Upgrades to close traffic courts
All sites statewide will have computer systems upgraded
Traffic courts on all islands will be closed to public business from Thursday through Nov. 4 for the installation of a new computer system.
Those who need to do business with the traffic courts should do so before Thursday.
All traffic arraignments, and traffic and DUI (driving under the influence) trials have been rescheduled, except for those held in custody.
Those who have traffic hearings scheduled during this period have been notified of new court dates. Traffic trials and DUI trials will resume Nov. 4. Arraignments will resume Nov. 7.
The Judiciary's mainframe computers also will be shut down from late Friday afternoon to early Oct. 31. During this time access will not be available to Ho'ohiki, the Judiciary's online database of circuit, family and certain district court civil case records.
During the closure, no drivers license or vehicle registration clearances will be issued, and no in-person or online traffic payments will be accepted.
Payments will be accepted through the mail, but they will not be processed until the new computer system is operating. No penalties will be charged if payments are postmarked by the due date.
Although traffic abstracts will be available for purchase, they will only show violations up to Friday.
Services and hearings related to criminal cases will continue as usual, as will civil matters involving small claims, regular claims, restraining orders and landlord-tenant cases.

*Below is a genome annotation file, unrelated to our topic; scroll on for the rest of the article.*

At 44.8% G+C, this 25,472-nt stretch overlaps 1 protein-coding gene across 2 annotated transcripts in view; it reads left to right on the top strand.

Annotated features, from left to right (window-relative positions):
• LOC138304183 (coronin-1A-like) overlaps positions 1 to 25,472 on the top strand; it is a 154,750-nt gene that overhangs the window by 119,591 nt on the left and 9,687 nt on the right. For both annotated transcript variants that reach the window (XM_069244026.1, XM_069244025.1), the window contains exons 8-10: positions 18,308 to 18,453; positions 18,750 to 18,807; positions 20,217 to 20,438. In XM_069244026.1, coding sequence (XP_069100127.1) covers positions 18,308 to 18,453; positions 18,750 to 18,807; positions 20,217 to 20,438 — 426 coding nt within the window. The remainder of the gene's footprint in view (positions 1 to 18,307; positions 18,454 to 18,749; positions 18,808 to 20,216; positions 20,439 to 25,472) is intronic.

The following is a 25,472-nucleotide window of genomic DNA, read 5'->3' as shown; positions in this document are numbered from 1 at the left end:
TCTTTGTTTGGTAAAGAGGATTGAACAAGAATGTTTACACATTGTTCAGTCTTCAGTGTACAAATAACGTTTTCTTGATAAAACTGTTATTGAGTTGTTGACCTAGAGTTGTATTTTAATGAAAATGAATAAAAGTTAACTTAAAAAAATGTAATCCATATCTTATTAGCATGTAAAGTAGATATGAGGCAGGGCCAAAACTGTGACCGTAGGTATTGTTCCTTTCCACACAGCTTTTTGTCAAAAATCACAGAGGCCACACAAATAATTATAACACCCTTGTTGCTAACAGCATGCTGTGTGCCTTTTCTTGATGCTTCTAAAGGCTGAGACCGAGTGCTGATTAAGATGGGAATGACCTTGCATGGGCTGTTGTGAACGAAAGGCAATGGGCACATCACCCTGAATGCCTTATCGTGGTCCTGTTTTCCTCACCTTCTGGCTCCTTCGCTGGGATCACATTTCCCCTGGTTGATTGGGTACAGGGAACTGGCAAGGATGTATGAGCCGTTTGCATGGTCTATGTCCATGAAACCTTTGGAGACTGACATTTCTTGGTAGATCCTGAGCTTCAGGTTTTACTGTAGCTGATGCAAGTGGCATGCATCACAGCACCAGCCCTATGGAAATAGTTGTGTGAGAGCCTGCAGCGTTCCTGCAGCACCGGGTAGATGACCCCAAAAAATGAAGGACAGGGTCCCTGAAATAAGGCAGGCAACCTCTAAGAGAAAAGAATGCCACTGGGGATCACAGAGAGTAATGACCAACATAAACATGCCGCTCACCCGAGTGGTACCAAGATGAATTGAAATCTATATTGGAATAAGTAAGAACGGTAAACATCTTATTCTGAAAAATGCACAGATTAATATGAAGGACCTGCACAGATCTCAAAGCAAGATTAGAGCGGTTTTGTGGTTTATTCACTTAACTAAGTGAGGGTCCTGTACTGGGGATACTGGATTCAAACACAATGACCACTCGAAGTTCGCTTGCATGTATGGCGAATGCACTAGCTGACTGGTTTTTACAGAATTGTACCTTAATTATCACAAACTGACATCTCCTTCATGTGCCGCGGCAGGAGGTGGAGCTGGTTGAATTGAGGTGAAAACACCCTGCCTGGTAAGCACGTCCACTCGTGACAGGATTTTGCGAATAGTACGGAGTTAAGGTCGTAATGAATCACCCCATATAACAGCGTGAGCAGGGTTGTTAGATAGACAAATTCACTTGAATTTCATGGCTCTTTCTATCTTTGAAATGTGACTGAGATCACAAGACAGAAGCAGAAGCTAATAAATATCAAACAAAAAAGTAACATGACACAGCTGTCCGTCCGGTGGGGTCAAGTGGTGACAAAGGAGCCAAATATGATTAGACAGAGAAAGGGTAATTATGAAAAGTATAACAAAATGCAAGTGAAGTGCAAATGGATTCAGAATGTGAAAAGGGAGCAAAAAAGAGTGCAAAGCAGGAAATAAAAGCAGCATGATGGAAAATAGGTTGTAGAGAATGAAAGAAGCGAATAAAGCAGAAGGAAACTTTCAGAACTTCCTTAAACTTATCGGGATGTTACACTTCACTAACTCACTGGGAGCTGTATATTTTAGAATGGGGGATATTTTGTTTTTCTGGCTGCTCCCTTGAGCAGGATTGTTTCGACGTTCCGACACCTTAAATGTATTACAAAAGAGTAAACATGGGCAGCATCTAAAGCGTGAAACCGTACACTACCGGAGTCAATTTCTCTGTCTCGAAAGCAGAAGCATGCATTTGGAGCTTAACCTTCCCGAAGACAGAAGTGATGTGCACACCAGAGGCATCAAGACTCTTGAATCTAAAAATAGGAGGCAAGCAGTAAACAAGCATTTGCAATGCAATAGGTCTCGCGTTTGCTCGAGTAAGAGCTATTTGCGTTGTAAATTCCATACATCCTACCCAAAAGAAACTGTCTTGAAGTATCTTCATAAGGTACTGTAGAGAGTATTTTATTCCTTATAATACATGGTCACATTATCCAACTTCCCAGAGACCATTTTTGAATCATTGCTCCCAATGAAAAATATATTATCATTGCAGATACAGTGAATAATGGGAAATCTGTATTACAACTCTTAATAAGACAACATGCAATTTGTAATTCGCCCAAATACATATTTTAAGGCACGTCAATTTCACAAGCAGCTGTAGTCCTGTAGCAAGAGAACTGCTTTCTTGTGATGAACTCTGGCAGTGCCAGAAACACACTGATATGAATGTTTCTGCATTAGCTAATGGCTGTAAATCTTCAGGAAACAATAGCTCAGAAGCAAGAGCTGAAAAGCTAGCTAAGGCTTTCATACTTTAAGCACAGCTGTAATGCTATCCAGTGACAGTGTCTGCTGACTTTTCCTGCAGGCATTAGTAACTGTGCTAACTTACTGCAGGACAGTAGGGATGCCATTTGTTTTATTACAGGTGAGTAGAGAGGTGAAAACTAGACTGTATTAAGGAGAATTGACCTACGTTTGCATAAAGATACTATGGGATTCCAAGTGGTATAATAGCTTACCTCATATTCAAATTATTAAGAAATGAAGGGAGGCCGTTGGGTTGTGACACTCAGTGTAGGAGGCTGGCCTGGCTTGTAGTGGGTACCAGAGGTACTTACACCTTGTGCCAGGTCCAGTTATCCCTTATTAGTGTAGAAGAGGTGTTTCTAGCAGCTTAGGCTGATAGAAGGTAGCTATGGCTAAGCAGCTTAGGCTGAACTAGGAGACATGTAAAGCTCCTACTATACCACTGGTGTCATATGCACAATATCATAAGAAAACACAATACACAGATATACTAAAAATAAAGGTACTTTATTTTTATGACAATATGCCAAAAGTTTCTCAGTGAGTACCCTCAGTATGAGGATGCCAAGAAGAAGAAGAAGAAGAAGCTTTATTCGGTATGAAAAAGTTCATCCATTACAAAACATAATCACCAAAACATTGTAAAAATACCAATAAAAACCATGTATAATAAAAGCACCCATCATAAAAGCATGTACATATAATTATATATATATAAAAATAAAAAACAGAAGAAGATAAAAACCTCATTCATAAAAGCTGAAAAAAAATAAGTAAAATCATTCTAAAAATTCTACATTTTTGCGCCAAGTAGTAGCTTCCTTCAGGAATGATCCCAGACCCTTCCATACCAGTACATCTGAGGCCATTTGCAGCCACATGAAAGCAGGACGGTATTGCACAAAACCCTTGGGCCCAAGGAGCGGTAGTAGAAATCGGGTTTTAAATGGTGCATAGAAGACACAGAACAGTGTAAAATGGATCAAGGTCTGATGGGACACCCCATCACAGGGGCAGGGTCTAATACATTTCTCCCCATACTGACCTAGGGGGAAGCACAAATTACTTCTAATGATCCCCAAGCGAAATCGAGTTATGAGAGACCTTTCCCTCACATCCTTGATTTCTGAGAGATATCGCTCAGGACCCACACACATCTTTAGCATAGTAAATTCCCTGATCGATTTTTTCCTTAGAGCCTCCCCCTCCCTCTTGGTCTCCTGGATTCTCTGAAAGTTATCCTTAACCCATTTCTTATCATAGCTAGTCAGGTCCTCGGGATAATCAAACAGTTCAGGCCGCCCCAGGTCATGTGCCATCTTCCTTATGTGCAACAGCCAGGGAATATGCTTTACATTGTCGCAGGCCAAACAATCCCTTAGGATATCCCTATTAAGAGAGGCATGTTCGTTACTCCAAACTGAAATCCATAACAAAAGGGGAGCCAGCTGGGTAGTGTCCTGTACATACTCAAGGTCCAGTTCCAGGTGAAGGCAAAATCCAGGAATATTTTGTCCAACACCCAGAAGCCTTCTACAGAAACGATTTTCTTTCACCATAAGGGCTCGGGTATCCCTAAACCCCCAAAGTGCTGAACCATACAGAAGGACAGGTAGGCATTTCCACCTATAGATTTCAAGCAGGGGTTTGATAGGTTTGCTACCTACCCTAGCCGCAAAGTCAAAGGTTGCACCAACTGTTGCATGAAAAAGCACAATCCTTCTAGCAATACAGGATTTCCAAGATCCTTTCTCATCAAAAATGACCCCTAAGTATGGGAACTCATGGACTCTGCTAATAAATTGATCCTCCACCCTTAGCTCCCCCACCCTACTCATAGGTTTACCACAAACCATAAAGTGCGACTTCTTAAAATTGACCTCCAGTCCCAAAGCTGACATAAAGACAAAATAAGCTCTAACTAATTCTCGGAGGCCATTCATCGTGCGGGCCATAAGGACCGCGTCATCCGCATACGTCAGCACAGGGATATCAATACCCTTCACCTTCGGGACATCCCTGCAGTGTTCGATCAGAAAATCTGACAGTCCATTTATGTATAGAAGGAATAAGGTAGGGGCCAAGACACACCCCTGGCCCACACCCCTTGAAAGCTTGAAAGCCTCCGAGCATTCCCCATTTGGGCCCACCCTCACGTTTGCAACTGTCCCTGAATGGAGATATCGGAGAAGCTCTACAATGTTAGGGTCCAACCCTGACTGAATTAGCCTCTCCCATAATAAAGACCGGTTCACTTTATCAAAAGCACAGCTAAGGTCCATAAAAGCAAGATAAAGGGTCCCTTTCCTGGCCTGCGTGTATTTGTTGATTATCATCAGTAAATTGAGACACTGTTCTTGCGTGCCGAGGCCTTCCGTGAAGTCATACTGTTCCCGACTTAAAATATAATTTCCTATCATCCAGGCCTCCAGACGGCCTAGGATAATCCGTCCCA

When the new computer system is operational on Nov. 7, the public will be able to access case information as far back as 1994 via the Web site, www.courts.state.hi.us. Certified abstracts will contain information about moving violations dating back to 1994, which is a change from the current practice of providing only three years of data.
More features will be available as of Dec. 12, when the public will be able to pay for traffic tickets online or via a telephone interactive voice response system.
The new system will also give the public greater online access to nonconfidential information, enable the public to check for any outstanding traffic cases, ensure the information the Judiciary has is accurate and see if they must appear in court.
The transition involves converting records from about 3.6 million traffic cases stored in a computer system installed in the 1970s.
When fully phased in over the next several years, the new system will unify all the state's appellate, circuit, family and district courts through a single database.